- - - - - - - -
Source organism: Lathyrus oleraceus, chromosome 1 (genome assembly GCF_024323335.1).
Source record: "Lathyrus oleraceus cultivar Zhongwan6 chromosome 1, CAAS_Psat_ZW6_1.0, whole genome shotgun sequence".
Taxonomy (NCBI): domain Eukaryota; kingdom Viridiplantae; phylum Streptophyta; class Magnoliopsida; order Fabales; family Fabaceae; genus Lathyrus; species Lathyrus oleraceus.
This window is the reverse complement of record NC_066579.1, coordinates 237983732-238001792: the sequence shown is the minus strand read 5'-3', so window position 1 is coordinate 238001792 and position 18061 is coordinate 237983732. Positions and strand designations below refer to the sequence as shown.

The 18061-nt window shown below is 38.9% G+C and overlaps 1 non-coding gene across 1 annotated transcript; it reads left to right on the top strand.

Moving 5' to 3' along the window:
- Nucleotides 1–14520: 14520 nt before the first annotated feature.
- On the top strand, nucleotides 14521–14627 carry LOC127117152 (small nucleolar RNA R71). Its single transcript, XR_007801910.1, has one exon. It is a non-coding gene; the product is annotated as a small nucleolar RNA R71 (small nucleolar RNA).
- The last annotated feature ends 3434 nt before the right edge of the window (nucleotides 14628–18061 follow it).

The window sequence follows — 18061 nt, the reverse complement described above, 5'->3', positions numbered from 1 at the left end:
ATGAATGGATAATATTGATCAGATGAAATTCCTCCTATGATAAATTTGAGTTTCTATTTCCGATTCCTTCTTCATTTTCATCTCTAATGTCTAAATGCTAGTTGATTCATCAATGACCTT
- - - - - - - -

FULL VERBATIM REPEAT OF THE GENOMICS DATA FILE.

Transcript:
Source organism: Lathyrus oleraceus, chromosome 1 (genome assembly GCF_024323335.1).
Source record: "Lathyrus oleraceus cultivar Zhongwan6 chromosome 1, CAAS_Psat_ZW6_1.0, whole genome shotgun sequence".
Taxonomy (NCBI): domain Eukaryota; kingdom Viridiplantae; phylum Streptophyta; class Magnoliopsida; order Fabales; family Fabaceae; genus Lathyrus; species Lathyrus oleraceus.
This window is the reverse complement of record NC_066579.1, coordinates 237983732-238001792: the sequence shown is the minus strand read 5'-3', so window position 1 is coordinate 238001792 and position 18061 is coordinate 237983732. Positions and strand designations below refer to the sequence as shown.

The 18061-nt window shown below is 38.9% G+C and overlaps 1 non-coding gene across 1 annotated transcript; it reads left to right on the top strand.

Moving 5' to 3' along the window:
- Nucleotides 1–14520: 14520 nt before the first annotated feature.
- On the top strand, nucleotides 14521–14627 carry LOC127117152 (small nucleolar RNA R71). Its single transcript, XR_007801910.1, has one exon. It is a non-coding gene; the product is annotated as a small nucleolar RNA R71 (small nucleolar RNA).
- The last annotated feature ends 3434 nt before the right edge of the window (nucleotides 14628–18061 follow it).

The window sequence follows — 18061 nt, the reverse complement described above, 5'->3', positions numbered from 1 at the left end:
ATGAATGGATAATATTGATCAGATGAAATTCCTCCTATGATAAATTTGAGTTTCTATTTCCGATTCCTTCTTCATTTTCATCTCTAATGTCTAAATGCTAGTTGATTCATCAATGACCTT